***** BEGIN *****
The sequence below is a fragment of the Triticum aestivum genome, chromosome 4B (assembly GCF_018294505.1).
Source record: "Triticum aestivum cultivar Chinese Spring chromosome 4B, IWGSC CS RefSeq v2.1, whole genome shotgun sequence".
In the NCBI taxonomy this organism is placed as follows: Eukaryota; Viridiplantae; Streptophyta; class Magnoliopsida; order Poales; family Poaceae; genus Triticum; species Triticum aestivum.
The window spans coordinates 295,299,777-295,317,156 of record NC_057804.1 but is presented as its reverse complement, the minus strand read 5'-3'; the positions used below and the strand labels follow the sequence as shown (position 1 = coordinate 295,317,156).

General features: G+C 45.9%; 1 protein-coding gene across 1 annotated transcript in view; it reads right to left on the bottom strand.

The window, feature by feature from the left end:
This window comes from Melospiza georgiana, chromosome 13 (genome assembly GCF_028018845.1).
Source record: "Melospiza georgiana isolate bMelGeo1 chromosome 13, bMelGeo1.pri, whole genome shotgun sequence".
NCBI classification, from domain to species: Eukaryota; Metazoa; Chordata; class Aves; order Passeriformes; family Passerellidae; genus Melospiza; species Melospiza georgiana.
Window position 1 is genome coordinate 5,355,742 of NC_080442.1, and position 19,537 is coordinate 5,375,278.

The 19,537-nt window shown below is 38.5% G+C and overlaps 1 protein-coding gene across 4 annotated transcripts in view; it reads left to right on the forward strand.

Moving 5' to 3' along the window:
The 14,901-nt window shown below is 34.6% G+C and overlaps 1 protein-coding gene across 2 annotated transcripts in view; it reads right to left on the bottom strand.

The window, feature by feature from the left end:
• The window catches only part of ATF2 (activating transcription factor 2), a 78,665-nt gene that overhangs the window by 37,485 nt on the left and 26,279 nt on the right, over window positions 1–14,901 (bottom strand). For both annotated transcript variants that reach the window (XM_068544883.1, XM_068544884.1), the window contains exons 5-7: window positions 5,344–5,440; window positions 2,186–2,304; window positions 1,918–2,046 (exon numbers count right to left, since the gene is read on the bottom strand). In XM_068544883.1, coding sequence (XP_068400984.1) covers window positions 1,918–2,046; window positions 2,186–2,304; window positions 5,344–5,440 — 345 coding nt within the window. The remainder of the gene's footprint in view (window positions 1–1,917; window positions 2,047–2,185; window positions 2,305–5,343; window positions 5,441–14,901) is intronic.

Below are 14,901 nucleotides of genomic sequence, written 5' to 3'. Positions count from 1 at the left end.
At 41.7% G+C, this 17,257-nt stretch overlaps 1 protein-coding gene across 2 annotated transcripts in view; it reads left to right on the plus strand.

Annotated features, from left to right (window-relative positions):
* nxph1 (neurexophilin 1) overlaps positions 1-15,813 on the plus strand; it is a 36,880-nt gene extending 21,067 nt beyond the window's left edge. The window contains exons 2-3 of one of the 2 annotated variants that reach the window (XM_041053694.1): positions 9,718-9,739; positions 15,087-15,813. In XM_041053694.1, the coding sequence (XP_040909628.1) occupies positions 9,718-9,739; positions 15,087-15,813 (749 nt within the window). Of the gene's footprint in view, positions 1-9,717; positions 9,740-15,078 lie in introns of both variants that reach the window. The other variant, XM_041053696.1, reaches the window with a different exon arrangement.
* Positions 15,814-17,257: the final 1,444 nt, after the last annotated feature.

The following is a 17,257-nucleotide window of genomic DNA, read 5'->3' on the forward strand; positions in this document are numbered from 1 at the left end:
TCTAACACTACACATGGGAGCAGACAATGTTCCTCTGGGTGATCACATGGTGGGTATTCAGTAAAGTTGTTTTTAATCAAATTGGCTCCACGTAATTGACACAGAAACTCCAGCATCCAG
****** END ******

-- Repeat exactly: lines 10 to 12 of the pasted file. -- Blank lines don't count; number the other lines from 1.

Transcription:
Window position 1 is genome coordinate 5,355,742 of NC_080442.1, and position 19,537 is coordinate 5,375,278.

The 19,537-nt window shown below is 38.5% G+C and overlaps 1 protein-coding gene across 4 annotated transcripts in view; it reads left to right on the forward strand.

Moving 5' to 3' along the window: